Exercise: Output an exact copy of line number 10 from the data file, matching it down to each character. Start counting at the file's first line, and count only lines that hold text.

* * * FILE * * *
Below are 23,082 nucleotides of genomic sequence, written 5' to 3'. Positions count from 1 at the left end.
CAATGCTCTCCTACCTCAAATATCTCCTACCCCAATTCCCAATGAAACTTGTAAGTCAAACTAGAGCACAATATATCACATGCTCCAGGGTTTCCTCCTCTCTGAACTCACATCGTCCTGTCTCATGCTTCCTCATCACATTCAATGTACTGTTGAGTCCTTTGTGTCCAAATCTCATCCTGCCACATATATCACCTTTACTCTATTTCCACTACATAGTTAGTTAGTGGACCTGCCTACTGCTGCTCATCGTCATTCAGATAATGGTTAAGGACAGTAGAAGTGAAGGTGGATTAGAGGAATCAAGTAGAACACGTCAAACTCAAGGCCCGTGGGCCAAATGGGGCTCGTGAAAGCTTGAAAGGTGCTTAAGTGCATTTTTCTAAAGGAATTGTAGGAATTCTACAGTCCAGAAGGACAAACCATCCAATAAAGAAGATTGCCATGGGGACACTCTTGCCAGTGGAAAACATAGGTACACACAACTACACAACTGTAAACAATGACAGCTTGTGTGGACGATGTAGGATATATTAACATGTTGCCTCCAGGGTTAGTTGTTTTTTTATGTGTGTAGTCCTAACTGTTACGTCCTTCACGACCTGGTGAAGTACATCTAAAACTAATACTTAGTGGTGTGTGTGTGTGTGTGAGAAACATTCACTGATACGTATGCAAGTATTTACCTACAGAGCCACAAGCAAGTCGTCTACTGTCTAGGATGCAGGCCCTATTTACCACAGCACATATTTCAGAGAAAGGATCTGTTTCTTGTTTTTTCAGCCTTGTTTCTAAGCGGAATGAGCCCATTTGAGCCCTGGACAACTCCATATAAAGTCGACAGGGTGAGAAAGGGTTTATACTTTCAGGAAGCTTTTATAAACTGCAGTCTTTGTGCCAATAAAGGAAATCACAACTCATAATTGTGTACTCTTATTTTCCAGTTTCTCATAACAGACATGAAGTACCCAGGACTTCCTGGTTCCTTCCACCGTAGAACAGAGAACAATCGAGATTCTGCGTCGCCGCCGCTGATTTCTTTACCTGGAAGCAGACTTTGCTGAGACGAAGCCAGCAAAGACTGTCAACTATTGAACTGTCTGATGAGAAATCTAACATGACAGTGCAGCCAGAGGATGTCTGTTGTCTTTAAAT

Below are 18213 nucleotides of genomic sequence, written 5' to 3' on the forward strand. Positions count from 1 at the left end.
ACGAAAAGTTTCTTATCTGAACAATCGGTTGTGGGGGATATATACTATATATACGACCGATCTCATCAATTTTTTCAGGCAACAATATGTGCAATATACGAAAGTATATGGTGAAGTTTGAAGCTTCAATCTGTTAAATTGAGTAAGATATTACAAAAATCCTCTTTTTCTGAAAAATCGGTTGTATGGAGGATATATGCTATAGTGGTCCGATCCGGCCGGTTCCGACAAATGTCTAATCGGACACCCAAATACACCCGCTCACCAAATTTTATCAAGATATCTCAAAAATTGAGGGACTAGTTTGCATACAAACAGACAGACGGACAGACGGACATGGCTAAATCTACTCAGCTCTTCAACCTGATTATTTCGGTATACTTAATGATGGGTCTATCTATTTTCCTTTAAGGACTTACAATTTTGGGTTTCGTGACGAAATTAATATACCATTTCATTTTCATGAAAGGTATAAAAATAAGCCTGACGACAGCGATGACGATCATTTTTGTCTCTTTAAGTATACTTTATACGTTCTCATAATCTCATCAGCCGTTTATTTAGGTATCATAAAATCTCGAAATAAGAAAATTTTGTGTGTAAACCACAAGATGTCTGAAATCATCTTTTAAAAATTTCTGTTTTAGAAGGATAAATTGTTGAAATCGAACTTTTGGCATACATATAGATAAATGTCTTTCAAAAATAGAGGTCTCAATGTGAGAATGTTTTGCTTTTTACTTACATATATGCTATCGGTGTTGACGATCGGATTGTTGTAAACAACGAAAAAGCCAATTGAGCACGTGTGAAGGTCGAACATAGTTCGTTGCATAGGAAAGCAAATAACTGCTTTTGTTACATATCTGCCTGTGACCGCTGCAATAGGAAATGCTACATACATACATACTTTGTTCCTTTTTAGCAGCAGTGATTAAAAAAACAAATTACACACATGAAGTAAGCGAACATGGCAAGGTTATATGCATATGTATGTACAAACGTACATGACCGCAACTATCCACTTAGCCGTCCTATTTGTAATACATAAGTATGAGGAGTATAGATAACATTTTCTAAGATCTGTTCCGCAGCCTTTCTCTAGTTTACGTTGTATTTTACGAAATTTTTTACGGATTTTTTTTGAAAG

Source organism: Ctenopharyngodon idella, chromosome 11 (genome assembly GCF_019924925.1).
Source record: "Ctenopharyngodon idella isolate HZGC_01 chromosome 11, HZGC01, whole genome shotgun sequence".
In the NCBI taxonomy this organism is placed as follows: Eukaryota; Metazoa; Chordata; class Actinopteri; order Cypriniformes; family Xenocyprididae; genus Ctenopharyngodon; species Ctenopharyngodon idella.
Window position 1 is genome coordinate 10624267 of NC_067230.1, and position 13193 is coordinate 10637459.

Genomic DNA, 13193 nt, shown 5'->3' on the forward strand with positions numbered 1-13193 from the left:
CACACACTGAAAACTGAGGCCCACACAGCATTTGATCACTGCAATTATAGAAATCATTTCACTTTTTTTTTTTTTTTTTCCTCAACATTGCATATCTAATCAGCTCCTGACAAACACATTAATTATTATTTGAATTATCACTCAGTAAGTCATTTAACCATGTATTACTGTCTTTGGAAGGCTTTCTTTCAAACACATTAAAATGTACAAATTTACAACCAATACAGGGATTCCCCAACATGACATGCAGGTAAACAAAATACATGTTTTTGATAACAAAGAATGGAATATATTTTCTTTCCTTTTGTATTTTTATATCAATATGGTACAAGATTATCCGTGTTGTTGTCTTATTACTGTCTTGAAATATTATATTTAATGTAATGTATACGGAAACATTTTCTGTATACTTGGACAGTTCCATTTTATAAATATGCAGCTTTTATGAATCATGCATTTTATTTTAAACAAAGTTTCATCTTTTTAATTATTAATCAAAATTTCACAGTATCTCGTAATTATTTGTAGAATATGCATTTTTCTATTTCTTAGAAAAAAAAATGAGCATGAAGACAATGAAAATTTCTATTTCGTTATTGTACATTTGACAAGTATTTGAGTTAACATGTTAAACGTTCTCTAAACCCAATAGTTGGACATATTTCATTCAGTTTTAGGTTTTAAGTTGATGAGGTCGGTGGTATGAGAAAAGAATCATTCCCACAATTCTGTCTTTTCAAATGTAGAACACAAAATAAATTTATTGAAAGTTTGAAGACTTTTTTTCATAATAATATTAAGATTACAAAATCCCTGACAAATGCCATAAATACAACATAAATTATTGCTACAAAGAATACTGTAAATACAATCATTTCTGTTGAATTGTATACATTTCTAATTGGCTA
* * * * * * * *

CACACACTGAAAACTGAGGCCCACACAGCATTTGATCACTGCAATTATAGAAATCATTTCACTTTTTTTTTTTTTTTTTCCTCAACATTGCATATCTAATCAGCTCCTGACAAACACATTAATTATTATTTGAATTATCACTCAGTAAGTCATTTAACCATGTATTACTGTCTTTGGAAGGCTTTCTTTCAAACACATTAAAATGTACAAATTTACAACCAATACAGGGATTCCCCAACATGACATGCAGGTAAACAAAATACATGTTTTTGATAACAAAGAATGGAATATATTTTCTTTCCTTTTGTATTTTTATATCAATATGGTACAAGATTATCCGTGTTGTTGTCTTATTACTGTCTTGAAATATTATATTTAATGTAATGTATACGGAAACATTTTCTGTATACTTGGACAGTTCCATTTTATAAATATGCAGCTTTTATGAATCATGCATTTTATTTTAAACAAAGTTTCATCTTTTTAATTATTAATCAAAATTTCACAGTATCTCGTAATTATTTGTAGAATATGCATTTTTCTATTTCTTAGAAAAAAAAATGAGCATGAAGACAATGAAAATTTCTATTTCGTTATTGTACATTTGACAAGTATTTGAGTTAACATGTTAAACGTTCTCTAAACCCAATAGTTGGACATATTTCATTCAGTTTTAGGTTTTAAGTTGATGAGGTCGGTGGTATGAGAAAAGAATCATTCCCACAATTCTGTCTTTTCAAATGTAGAACACAAAATAAATTTATTGAAAGTTTGAAGACTTTTTTTCATAATAATATTAAGATTACAAAATCCCTGACAAATGCCATAAATACAACATAAATTATTGCTACAAAGAATACTGTAAATACAATCATTTCTGTTGAATTGTATACATTTCTAATTGGCTA